One of the big themes of the book, which I am working hard at exploring while trying not to beat readers over the head with it is how, because a minister’s family becomes a living testament to the truthfulness of his ministry, it isolates the family and keeps them from being able to reach out in ways that are available to other members of the church community (even if those available ways are not always so great themselves) when they’re having troubles. I don’t really get too much into what it means for the minister when he’s having troubles or doubts, precisely because that set-up is so minister-focused and I want the book to deal with what happens in the aftermath of that, when you’re trying to establish yourself as your own person and not as an extension of your dad’s ministry.
And note, I use “Dad” in this post because I knew very few female ministers when I was growing up. In my memory, which is the era of the past in the book, it just basically wasn’t an option.
But the central action of the fourth and fifth chapters–the retrieval of the Devil’s baby and the subsequent effort to sacrifice the main character to Satan–is kind of the last hurrah of “How much will you do to ensure your father’s successful ministry?” on the main character’s life, kind of the last time, though she doesn’t know it, in which she acts contrary to her own best interest for the sake of her father.
And then, what I’m trying to get at with the last chapter is how she sets off to see if there’s some relationship she can have with the church, some way of being a part of this thing that was so fundamental to her understanding of herself and her place in the universe, if she is herself and not her father’s daughter, and how she finds, instead, that she can’t not be assumed to be always picking a side. And, if she’s not clearly identified with the pastor, she is assumed to be obviously against, in this case, her. Or at least open to being against her.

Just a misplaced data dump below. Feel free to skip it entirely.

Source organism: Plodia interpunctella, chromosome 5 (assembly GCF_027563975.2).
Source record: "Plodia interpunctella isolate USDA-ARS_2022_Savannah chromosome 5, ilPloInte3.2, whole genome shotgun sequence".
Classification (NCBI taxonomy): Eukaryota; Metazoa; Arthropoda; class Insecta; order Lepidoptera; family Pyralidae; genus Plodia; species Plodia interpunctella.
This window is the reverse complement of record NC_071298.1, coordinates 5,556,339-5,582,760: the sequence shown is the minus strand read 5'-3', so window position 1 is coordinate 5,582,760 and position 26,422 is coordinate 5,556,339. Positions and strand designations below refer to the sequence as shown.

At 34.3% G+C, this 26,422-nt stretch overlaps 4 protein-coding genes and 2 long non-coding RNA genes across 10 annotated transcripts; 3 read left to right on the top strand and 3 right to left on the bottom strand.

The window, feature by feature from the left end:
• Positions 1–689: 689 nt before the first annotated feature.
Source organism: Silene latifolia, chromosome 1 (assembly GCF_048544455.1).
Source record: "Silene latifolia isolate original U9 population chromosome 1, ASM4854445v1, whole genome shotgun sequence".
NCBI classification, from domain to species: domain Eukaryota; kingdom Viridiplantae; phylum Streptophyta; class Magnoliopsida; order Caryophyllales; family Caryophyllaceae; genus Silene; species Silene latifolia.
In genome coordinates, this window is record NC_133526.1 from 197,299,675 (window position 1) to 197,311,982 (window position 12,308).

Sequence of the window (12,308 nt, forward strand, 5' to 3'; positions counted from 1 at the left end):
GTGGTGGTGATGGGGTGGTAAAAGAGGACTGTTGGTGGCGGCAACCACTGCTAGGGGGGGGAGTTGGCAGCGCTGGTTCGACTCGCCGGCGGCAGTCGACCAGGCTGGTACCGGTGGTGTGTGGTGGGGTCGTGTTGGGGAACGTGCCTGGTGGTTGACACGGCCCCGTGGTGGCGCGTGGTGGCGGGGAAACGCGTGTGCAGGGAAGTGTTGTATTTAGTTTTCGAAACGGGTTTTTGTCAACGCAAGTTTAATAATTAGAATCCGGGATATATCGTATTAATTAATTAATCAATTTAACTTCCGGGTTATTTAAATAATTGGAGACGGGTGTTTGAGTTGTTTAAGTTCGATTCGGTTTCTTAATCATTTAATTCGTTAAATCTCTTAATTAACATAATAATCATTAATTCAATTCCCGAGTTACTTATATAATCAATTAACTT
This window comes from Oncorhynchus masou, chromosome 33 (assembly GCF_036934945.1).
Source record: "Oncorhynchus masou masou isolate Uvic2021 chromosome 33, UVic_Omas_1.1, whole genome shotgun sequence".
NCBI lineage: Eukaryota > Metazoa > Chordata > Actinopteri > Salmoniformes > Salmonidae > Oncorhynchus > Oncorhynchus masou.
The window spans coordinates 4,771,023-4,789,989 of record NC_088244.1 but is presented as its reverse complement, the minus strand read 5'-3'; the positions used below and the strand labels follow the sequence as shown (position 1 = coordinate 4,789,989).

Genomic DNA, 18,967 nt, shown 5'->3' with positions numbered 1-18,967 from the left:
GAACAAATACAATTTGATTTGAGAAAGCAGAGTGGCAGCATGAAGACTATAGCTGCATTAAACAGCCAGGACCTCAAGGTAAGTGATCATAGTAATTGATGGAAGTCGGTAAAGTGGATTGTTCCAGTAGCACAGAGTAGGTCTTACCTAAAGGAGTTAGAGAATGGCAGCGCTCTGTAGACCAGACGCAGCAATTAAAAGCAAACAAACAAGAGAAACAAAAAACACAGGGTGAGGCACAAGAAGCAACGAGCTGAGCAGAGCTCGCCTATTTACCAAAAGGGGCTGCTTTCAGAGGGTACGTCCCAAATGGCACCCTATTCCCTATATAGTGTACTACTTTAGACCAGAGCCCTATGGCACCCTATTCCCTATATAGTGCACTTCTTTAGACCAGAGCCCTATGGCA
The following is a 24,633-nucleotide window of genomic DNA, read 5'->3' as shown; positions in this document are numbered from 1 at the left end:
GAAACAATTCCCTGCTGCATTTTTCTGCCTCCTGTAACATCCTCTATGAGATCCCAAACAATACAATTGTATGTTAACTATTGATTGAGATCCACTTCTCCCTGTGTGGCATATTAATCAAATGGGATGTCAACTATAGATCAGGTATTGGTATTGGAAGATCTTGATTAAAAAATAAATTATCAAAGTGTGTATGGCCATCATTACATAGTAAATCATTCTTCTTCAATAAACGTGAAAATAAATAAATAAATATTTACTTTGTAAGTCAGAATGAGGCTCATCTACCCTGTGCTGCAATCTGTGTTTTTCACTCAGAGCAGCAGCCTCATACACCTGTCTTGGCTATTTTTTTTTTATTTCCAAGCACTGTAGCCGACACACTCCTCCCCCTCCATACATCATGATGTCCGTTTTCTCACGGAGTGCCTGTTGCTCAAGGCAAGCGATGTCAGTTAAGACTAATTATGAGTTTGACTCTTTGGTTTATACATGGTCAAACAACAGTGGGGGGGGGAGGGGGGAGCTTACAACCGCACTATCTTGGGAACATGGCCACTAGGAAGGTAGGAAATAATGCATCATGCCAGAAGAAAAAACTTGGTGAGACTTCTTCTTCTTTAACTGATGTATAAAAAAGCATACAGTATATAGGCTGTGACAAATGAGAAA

And that’s really what I want to get at at the end, that she’s not just staying away any more, but obviously leaving and not coming back, because the whole situation is just so fucked. If you’re not the ones being complained about, it’s assumed you’d be open to complaining.
Anyway, this is all a long way of saying that I read this post and reading the comments from ministers’ kids and ministers’ spouses made me feel… I don’t know… like it’s a hard, weird life, even still. And it reminded me that, even if, for instance, I had known some spiritual truth about myself that I wanted to tell at that time (and I didn’t, in all honesty), I would never have felt like I could risk my dad’s job to do so.